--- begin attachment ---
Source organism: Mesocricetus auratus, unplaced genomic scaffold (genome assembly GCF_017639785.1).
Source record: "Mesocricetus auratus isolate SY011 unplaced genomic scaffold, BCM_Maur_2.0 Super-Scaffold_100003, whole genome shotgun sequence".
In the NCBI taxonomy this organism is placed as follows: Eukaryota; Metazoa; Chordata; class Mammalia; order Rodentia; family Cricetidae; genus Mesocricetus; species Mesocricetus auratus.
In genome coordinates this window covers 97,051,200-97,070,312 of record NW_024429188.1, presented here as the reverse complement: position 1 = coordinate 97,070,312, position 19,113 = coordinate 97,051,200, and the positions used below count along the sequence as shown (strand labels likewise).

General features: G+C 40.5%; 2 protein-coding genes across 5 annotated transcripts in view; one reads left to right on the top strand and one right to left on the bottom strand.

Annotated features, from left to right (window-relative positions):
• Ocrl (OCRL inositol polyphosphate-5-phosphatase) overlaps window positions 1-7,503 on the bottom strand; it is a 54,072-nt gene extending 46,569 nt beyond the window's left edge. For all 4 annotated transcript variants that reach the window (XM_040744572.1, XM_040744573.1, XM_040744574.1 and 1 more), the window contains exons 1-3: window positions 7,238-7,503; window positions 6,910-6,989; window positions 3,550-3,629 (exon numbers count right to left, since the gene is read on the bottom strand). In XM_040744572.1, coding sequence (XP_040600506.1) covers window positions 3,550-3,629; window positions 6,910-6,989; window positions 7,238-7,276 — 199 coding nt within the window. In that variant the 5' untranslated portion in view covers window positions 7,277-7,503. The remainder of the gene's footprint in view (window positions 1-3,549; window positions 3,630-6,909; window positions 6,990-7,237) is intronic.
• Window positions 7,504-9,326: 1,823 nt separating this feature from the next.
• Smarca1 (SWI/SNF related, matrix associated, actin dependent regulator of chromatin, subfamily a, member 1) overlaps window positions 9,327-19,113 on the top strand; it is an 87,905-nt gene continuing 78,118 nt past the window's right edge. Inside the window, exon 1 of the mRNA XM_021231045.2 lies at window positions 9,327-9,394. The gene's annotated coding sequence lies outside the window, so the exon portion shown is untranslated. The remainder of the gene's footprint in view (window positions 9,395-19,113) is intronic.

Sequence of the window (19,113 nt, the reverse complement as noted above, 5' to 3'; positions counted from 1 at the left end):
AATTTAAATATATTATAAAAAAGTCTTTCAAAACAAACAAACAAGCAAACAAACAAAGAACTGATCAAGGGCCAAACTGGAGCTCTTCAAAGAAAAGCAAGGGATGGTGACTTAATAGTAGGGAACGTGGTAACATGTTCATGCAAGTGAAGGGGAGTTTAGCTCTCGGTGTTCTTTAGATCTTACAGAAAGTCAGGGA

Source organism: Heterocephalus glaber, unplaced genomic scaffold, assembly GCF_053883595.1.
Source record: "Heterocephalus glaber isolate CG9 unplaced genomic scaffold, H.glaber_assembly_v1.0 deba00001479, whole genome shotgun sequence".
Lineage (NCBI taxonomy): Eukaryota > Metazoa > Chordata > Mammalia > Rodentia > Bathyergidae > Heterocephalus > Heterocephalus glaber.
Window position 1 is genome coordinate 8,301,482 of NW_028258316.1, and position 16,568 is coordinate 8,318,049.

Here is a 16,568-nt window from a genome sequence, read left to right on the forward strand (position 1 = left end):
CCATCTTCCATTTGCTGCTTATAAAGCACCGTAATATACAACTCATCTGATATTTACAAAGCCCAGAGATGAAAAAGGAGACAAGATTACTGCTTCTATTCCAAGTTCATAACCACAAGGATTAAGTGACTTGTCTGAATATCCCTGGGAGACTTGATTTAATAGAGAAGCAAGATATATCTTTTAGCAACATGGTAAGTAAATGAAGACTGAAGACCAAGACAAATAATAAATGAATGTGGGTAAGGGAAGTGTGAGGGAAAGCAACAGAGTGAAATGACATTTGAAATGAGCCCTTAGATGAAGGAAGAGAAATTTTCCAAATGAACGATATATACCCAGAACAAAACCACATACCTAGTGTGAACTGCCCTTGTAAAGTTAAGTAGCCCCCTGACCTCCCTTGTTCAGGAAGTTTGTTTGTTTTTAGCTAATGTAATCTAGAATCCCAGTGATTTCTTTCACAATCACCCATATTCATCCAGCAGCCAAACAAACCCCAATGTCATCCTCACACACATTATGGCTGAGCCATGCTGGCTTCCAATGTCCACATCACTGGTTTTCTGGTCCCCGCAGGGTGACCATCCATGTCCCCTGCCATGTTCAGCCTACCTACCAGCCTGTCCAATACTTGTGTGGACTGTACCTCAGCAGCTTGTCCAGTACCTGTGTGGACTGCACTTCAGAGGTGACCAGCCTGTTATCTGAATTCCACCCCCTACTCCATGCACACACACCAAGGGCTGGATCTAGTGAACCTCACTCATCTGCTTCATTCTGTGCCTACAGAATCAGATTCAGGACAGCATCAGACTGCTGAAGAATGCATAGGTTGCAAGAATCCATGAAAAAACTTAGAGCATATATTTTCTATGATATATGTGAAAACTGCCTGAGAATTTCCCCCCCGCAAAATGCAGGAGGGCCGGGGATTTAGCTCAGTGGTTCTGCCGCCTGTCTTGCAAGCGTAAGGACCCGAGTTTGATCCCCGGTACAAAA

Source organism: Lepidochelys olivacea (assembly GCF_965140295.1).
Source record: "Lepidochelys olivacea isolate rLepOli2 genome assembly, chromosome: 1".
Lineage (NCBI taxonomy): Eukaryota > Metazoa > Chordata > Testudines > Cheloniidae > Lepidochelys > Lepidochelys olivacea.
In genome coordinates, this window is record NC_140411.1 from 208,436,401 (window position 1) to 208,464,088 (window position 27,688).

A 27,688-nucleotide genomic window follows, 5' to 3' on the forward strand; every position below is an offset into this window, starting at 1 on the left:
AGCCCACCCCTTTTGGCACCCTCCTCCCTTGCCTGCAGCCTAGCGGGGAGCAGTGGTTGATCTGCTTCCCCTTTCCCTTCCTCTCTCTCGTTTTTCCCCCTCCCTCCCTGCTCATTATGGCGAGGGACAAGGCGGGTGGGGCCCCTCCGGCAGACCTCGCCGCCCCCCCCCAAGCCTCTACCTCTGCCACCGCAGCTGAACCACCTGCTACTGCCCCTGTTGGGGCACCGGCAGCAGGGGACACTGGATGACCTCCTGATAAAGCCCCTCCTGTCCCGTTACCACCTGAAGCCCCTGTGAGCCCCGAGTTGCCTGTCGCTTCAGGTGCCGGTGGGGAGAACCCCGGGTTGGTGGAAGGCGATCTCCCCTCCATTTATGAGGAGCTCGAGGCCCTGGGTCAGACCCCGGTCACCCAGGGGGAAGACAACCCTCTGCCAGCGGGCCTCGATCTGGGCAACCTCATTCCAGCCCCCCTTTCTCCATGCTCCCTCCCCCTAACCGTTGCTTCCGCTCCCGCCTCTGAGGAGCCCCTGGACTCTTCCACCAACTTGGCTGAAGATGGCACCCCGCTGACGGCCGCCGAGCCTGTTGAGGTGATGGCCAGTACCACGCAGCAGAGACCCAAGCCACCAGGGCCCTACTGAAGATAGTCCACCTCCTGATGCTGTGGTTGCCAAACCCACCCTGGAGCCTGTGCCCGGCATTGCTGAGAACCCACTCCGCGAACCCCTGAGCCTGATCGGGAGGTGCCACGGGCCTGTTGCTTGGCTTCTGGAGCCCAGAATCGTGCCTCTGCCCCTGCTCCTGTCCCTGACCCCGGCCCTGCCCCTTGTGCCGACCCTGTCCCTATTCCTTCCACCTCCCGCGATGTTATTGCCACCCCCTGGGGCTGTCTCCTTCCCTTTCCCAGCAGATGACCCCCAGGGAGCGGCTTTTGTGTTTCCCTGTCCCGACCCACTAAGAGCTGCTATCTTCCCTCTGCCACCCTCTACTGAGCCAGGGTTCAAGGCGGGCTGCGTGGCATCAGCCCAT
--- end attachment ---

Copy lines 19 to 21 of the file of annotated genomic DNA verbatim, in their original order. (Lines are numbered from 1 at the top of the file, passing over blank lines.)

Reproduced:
Source record: "Lepidochelys olivacea isolate rLepOli2 genome assembly, chromosome: 1".
Lineage (NCBI taxonomy): Eukaryota > Metazoa > Chordata > Testudines > Cheloniidae > Lepidochelys > Lepidochelys olivacea.
In genome coordinates, this window is record NC_140411.1 from 208,436,401 (window position 1) to 208,464,088 (window position 27,688).